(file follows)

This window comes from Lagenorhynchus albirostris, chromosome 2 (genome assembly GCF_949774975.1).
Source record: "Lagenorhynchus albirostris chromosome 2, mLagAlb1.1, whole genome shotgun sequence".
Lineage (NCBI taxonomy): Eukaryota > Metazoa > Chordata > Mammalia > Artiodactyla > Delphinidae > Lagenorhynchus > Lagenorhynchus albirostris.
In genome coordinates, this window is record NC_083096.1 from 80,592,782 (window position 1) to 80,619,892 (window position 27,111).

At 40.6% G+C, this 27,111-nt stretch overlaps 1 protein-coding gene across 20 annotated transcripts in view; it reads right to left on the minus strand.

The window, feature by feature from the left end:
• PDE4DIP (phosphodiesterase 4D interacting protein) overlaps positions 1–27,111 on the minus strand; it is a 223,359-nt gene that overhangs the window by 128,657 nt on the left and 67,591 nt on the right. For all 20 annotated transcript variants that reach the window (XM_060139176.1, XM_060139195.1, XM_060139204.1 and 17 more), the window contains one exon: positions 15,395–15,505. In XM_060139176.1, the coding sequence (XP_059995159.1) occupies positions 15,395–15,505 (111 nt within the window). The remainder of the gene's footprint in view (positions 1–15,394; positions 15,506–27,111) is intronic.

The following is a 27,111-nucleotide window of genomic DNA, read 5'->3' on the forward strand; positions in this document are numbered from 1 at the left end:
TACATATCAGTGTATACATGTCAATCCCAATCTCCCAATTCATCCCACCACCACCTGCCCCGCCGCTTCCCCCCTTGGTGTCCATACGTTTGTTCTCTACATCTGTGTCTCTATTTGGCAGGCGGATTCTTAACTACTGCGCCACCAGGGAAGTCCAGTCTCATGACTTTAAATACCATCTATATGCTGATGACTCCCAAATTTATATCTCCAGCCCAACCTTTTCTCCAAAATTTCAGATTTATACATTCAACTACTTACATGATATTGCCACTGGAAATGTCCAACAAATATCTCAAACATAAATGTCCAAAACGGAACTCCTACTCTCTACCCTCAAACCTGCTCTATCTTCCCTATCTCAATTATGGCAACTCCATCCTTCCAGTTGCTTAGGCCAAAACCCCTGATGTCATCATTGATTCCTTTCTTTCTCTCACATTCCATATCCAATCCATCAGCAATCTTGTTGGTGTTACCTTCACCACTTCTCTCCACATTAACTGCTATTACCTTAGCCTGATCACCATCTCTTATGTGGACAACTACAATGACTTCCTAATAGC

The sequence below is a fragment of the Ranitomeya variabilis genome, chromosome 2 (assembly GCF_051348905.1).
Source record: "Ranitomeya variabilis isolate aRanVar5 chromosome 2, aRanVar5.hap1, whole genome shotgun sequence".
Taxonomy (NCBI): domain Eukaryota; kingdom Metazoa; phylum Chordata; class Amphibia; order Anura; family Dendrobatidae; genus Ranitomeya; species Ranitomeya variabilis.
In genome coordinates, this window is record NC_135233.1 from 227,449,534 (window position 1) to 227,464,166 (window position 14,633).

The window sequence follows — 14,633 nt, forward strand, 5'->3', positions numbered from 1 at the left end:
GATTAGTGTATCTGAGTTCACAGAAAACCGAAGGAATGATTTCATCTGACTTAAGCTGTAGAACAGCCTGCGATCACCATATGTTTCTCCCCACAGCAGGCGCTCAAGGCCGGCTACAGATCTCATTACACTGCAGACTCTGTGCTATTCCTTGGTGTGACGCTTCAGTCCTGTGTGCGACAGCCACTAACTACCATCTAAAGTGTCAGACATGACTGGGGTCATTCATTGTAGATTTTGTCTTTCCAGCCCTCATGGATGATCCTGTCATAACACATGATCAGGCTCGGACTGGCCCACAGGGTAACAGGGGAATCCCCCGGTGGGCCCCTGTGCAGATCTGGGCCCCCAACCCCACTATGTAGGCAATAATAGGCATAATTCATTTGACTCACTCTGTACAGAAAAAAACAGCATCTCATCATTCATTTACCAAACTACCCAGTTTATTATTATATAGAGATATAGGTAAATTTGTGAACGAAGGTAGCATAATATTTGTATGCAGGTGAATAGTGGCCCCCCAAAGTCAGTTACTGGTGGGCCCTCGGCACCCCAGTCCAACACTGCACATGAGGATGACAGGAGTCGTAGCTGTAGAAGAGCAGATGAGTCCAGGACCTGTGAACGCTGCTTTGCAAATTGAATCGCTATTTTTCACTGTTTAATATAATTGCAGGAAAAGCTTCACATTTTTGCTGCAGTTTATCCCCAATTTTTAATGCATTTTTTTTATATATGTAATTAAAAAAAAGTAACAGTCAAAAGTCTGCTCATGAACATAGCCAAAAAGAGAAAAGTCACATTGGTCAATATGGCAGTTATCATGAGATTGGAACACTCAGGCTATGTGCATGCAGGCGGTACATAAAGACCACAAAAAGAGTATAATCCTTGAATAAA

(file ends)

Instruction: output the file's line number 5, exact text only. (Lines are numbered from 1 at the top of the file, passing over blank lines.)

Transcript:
At 40.6% G+C, this 27,111-nt stretch overlaps 1 protein-coding gene across 20 annotated transcripts in view; it reads right to left on the minus strand.